Building Products that Positively Impact Climate and Community, with Zoe Croft, Atlantic Sea Farms

In this episode of the Beyond the Shelf: Product & Packaging Podcast, Laura Foti speaks with Zoe Croft, Director of Sales at Atlantic Sea Farms, the first commercially viable seaweed farm in the U.S., on innovation in emerging categories, how products can directly impact sustainability, and how to create meaningful partnerships.

Posted on 
August 16, 2022
Laura Foti
CMO, Specright

If you’ve eaten at a sushi restaurant, you’ve likely seen the electric-green seaweed salad.

But if Atlantic Sea Farms has its way, that will be a thing of the past.


According to Zoe Croft, the Director of Sales, at Atlantic Sea Farms, the seaweed we typically see in the United States is imported and typically dried, rehydrated and dyed a bright green when it’s served on our plates.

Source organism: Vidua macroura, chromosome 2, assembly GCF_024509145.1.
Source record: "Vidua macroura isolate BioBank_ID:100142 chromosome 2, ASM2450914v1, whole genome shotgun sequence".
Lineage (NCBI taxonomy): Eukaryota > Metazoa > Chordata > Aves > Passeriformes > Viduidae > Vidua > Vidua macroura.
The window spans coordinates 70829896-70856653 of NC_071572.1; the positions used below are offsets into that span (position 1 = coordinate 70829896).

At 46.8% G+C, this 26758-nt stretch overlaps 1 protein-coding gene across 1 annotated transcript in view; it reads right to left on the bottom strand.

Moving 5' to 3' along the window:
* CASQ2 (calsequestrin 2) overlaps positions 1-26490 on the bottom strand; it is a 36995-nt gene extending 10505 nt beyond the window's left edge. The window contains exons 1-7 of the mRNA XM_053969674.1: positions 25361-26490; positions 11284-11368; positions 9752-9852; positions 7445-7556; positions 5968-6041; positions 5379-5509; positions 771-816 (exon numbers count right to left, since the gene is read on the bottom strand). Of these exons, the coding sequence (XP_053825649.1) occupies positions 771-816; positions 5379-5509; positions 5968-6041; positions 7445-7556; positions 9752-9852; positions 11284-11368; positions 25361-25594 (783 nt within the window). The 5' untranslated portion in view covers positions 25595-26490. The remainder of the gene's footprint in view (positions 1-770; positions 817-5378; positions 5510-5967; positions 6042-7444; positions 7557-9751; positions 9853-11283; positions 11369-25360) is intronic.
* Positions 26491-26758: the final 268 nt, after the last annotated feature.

As the first commercially viable seaweed farm in the United States, Atlantic Sea Farms provides a domestic fresh and healthy alternative to imported seaweed products (so no more electric-green seaweed!)

The company is also having an impact on the climate (Kelp naturally removes carbon from the atmosphere) and the local community of fisherman and lobsterman in Maine, where the company is based.

Below are some highlights from our conversation – you can listen to the full audio on Apple Podcasts, Spotify and Google Podcasts. And be sure to subscribe to our channel to get the latest episodes as soon as they drop.

You can catch the full episode here – and be sure to leave a rating or review if you liked the show – it helps others find the podcast.

On making their product the “climate hero” of their sustainability story